Navigation auf


Ethnographic Museum

The world in a shoe: an ethnography of global entanglements

If, in a shoe, there is a label that says ‘Made in Germany’, I can sell it for a high price. People say things from Germany are good quality. Shoes ‘Made in Italy’ or ‘Made in Brazil’ are very popular as well. And even shoes ‘Made in China’ can be sold for a lot, if they have been worn in Europe first. Because the Chinese produce shoes of two different qualities: the high quality that goes to Europe, and the low quality and the fake brands that we get in the shops here in Africa. I can explain to a customer that a shoe may be ‘Made in China’ but, because it was bought and worn in Europe first, it is still an ‘original’!

Excerpt from an interview with a shoe vendors in Dar es Salaam


Today, no anthropological inquiry into a local life world can ignore the economic, political and cultural influences of various global dynamics. Even in regions that may appear remote to the European onlooker, people’s lives are often shaped in significant ways by ideas, commodities, consumption patterns and practices that come from other parts of the world. In contrast to the classical period of anthropology around the turn of the 19th and 20th centuries, when an isolated ‘tribe’ was considered the ideal unit of analysis to study aboriginal peoples unaffected by Western civilization, nowadays anthropological studies increasingly focus on global flows of goods, people, ideas and media images and their interplay with local world views and everyday experiences. In that sense, the everyday life of the group of street vendors in Tanzania that the exhibition Making a living from old shoes focuses on is organised around a commodity that is inscribed with various global connections.


A shoe vendor in Karume Market looks for sellable commodities. Photo: Link Reuben 2016.Actor in a complex history of entanglements: a shoe vendor in Karume Market looks for sellable commodities. Photo: Link Reuben 2016.


Firstly, the ladies’ shoes that this particular group of street vendors specialises in originally come from Asia, the USA and Europe, and therefore have already travelled a long distance before arriving at Karume Market in Dar es Salaam, the biggest local market for used clothes and shoes. In their places of origin they have been discarded and deposited into a charity collection bin, often in the mistaken assumption that they would subsequently be redistributed free by charity organisations to needy people in disaster zones and poorer parts of the world. In fact, the donated clothes and shoes go to sorting centres in places like Eastern Europe or Morocco, where they are separated from the unsellable clothes and prepared for re-sale in poorer world regions.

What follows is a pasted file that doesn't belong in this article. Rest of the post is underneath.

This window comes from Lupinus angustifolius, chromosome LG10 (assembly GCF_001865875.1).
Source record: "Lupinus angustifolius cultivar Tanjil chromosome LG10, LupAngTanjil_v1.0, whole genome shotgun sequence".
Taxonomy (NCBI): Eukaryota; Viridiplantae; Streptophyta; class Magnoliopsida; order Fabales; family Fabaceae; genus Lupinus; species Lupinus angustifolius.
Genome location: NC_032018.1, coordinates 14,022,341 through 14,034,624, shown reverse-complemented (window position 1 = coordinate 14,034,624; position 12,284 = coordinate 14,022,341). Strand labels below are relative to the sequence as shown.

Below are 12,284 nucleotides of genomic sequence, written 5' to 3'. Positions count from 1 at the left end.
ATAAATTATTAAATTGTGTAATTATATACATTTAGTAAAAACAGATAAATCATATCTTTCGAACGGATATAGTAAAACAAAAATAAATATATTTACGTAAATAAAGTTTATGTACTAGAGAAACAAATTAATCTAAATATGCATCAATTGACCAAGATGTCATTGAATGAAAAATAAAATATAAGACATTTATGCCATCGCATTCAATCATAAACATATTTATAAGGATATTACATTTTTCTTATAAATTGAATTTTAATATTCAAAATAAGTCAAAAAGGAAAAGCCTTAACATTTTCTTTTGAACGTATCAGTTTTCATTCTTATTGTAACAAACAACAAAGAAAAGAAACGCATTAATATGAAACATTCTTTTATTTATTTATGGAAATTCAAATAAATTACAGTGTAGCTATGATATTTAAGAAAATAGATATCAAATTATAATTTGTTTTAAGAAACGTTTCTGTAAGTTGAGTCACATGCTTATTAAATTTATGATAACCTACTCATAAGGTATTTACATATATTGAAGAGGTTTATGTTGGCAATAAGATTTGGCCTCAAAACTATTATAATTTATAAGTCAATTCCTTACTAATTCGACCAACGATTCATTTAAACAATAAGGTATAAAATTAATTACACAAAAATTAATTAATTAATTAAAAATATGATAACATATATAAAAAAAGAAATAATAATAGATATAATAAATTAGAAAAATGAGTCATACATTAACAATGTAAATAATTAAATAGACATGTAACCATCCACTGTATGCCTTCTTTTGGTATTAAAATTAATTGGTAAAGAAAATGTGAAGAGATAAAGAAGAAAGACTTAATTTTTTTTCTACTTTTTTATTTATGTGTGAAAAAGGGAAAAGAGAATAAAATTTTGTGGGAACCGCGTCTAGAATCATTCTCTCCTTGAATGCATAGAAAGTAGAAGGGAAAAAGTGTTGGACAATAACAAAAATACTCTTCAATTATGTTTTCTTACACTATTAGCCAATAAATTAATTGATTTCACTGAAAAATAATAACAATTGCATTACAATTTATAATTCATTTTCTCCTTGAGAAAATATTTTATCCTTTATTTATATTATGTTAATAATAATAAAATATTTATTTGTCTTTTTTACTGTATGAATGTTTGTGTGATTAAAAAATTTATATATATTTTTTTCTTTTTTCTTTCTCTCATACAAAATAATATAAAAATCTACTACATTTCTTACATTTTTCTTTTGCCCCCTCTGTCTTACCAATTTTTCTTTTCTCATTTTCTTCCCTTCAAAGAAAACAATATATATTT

Secondly, the production of shoes is a global process in its own right. A shoe marked as ‘Made in Italy’, for instance, is Italian only in terms of its design and brand name. The leather it is made of may come from Brazil, may have been fashioned in a factory in Eastern Europe, and flown to Asia where it was sewn into a shoe that was ultimately put on the shelves of a shop in Switzerland.

As he reaches out for a second-hand shoe in Karume Market, therefore, the street vendor becomes an actor in a complex history of worldwide entanglements. As the short excerpt from an interview above shows, the vendor speaking is well aware of the global connections of his commodity and he knows how to make use of these connections to effect a sale, when he advertises a shoe ‘Made in China’ as a European original. Through his analytic examination of the shoes that – from his vantage point – come from remote world regions and through his involvement with the respective fashions and demands of different groups of customers, he has developed a highly-specialised knowledge about the market of the streets and its dynamics. As he chooses a particular pair of used shoes in Karume Market, he is displaying skills that are indispensable in this profession, if he is going to make a living from old shoes.


Further readings: